Revealed: How many people with 'extremist views' in the community are being watched closely

A week after a man known to police because of his extremist beliefs stabbed seven people in a west Auckland supermarket, Newshub Nation can reveal the authorities are monitoring dozens more with "potentially violent extremist views".

Luckily no one was killed in last week's attack in New Lynn - police had been following the man closely, suspecting he might one day carry out an atrocity. If the Crown had its way he would likely have been in prison but for a loophole in the law, which meant he couldn't be charged with plotting an attack earlier this year. 

Responding to an Official Information Act request filed before the attack, Corrections said it had compiled a list earlier this year of "persons of interest for extremist views" in preparation for the second anniversary of New Zealand's worst-ever terror attack - the Christchurch mosque shootings of 2019. 

Corrections said it was, in March, monitoring 81 people behind bars and 135 in the community.

"These individuals range in their level of concern from confirmed extremist beliefs to those who have displayed risk factors and indicators specific to radicalisation, violent extremism, and ideological, political, social or political-religious motivated violence," national commissioner Rachel Leota said. 

Of those 216 people, 140 have, or are considered at risk of, identity-motivated violent extremism; the other 76 of faith-motivated violent extremism. Corrections didn't specify which identities or religions. The mosque shootings were carried out by a white supremacist nationalist, while the Countdown incident was New Zealand's first-ever attack believed to be inspired by Islamic State.

Leota said the events in Christchurch in 2019 "resulted in a significant increase in the number of persons of interest being monitored by Corrections" over their faith- or identity-based views. 

"When we identify that someone has potentially violent extremist views, we assess their level of risk and work with them in a range of ways, with a specific plan for each individual depending on their unique risk and need, to disengage them from the potential use of violence."

The number of people being monitored by Corrections has gone up 11 percent since 2019, when there were 194 on it - 146 identity-motivated and 48, faith.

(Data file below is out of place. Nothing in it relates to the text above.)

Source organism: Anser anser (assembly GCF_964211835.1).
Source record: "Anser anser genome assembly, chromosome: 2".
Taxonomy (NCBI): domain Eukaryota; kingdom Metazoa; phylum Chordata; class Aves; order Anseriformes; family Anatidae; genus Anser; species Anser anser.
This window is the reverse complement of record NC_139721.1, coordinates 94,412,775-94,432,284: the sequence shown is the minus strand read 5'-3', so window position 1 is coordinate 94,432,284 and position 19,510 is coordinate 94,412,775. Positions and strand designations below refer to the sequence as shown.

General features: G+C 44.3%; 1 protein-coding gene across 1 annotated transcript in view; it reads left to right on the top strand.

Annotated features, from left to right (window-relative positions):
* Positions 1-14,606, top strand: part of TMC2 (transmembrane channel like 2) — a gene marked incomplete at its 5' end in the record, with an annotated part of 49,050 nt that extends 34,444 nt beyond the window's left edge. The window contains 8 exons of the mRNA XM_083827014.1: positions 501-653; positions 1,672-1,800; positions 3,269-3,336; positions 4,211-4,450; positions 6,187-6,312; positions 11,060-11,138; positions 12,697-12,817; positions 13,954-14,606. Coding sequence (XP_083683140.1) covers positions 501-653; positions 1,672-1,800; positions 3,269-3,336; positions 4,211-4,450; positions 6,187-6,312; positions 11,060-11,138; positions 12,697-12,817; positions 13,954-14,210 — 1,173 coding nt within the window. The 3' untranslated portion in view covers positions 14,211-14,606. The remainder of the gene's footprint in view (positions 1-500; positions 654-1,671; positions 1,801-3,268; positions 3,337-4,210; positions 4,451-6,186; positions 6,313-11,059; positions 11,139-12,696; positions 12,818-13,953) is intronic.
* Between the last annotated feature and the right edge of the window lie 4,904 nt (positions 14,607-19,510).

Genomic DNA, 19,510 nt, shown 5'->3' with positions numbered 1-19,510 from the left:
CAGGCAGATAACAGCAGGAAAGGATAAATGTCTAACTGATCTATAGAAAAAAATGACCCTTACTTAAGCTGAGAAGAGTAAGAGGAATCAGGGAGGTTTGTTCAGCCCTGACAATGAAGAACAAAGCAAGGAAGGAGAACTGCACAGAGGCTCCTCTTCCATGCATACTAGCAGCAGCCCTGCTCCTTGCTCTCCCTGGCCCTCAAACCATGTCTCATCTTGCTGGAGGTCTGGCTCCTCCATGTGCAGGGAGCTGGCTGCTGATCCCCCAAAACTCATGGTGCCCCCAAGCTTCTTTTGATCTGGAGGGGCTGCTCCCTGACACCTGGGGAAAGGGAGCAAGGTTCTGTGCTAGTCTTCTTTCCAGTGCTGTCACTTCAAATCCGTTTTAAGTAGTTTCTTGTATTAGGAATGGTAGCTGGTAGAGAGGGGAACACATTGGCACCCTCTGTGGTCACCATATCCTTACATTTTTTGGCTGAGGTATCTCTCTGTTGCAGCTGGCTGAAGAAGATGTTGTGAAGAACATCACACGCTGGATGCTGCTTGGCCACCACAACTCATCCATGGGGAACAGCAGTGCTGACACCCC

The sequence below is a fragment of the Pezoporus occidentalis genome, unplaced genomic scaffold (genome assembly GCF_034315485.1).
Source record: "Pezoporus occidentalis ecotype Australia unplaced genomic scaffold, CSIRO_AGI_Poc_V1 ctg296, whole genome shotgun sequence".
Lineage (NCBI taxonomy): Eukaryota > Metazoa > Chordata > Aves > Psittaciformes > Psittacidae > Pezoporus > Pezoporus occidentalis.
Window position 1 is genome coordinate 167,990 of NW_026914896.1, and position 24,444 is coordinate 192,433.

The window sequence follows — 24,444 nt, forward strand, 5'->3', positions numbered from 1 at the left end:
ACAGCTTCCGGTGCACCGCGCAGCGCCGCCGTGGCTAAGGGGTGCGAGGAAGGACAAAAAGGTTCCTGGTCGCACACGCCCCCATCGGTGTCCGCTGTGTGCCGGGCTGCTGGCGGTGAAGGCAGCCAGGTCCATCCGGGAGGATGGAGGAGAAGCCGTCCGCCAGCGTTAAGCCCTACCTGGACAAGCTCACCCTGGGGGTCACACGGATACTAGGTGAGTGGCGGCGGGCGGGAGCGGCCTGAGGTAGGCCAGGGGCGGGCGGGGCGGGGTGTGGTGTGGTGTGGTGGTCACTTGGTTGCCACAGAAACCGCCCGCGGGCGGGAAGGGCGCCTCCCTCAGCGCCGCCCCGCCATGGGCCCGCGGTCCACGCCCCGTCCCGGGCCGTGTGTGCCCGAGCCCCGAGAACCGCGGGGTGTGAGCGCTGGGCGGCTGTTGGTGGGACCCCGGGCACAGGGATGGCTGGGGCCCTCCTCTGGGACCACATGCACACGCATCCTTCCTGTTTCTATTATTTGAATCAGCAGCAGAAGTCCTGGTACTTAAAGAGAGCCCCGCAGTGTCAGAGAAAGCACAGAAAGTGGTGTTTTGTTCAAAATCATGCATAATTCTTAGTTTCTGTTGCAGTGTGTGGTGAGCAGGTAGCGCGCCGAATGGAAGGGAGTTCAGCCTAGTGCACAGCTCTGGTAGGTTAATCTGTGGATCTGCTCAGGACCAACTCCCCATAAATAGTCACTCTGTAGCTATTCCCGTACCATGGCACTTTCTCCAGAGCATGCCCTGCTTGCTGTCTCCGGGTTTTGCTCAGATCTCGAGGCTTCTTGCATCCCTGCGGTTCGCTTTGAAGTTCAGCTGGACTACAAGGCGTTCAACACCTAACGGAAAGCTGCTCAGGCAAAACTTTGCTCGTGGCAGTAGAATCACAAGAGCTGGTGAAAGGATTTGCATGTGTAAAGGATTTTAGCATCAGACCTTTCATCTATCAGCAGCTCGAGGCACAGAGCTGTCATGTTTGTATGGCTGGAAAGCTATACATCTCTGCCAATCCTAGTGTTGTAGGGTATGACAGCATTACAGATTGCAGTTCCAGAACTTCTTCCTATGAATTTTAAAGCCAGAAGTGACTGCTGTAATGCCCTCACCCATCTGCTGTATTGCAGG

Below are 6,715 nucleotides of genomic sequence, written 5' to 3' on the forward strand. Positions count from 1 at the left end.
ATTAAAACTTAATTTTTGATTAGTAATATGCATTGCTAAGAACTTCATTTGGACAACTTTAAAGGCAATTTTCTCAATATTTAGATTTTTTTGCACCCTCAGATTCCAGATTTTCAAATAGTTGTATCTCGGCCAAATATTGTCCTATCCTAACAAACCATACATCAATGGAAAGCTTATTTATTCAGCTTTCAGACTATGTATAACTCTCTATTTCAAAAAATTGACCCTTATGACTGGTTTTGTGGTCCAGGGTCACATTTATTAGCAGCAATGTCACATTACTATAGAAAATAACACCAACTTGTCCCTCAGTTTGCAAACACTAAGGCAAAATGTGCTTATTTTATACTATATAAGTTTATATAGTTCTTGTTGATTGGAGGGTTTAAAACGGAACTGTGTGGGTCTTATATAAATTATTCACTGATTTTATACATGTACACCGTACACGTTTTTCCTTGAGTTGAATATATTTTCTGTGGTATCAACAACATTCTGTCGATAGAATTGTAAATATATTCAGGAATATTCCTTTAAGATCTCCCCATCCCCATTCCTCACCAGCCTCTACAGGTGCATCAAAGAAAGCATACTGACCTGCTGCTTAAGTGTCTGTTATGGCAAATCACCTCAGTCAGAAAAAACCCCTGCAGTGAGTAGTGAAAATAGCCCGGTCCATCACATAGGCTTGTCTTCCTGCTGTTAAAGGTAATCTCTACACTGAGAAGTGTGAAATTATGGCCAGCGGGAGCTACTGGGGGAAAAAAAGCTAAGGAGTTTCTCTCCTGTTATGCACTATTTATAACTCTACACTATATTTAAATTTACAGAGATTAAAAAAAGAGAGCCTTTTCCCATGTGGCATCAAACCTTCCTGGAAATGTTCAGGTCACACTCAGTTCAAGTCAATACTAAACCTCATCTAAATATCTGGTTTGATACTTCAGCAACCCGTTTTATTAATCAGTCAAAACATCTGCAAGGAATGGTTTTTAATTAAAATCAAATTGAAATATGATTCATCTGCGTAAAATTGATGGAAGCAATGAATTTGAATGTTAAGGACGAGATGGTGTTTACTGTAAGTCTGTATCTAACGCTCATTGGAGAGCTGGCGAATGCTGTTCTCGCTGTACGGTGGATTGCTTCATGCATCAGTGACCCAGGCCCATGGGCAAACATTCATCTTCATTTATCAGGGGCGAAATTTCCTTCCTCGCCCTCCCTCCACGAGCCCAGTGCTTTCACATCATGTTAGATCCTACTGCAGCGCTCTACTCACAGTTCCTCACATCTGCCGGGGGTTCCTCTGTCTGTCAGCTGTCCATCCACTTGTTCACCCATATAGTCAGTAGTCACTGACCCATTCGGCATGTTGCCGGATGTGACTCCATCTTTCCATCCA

Corrections Minister Kelvin Davis told Newshub Nation on Saturday staff were doing their best to keep a track of them.

"Those who are the most extreme, such as the New Lynn terrorist, he had 24/7 police surveillance, others have GPS bracelets and various ways to be monitored. So it depends on the different levels and the different extremes of their behaviour, making sure that we have a strategy and individualised plan for each person based on their needs, and so each one will be different. But those most extreme, such as the New Lynn terrorist, he had 24/7 monitoring."

The New Lynn terrorist was shot dead about a minute after his rampage began, potentially saving shoppers' lives. 

"If people have to be in the community, ie. their sentences are finished or the judge has said that they can be in the community, then Corrections does what it has to do to monitor their behavior to to watch them," said Davis.

"Like I said, they might have bracelets on. They might have other methods of monitoring their behaviour and their whereabouts. But, you know, such as, unfortunately, society these days that we have people whose views we severely disagree with out there in the community. But the authorities are doing the best job they can to monitor them and try and keep all New Zealanders safe from them and their ideologies."

Kelvin Davis.
Kelvin Davis. Photo credit: Newshub Nation

The New Zealand Muslim Association has questioned why the attacker was being housed at a small mosque in Glen Eden, which had minimal resources and expertise on hand. Corrections had turned down its request to help rehabilitate him, after he pleaded guilty to possessing offensive material. 

"We're a large organisation," president Ikhlaq Kashkari told RNZ earlier this week. "We have skills, capabilities, people and resources to support something like this but we wanted to make sure it's done properly. I have no idea how on Earth they managed to talk this small Islamic centre, who were basically renting a property, to take him on board."

Davis said Corrections "had conversations with the facilitator or the manager of that mosque, and that person agreed that it was okay to have him there".

"And like I say, we had police monitoring him 24/7. So the authorities did everything they could to make sure that he was in a place that he was reasonably comfortable with and that he could be monitored. 

There was a lot of effort put into him - don't for a second believe that he was put there and just left and forgotten…  I would trust the authorities whose job it is to put him in the correct place."

The Government has an amendment in place to patch the loophole, which National has said it will support, even under urgency. Some academics have questioned whether it will work however, and if it might have unintended consequences. 

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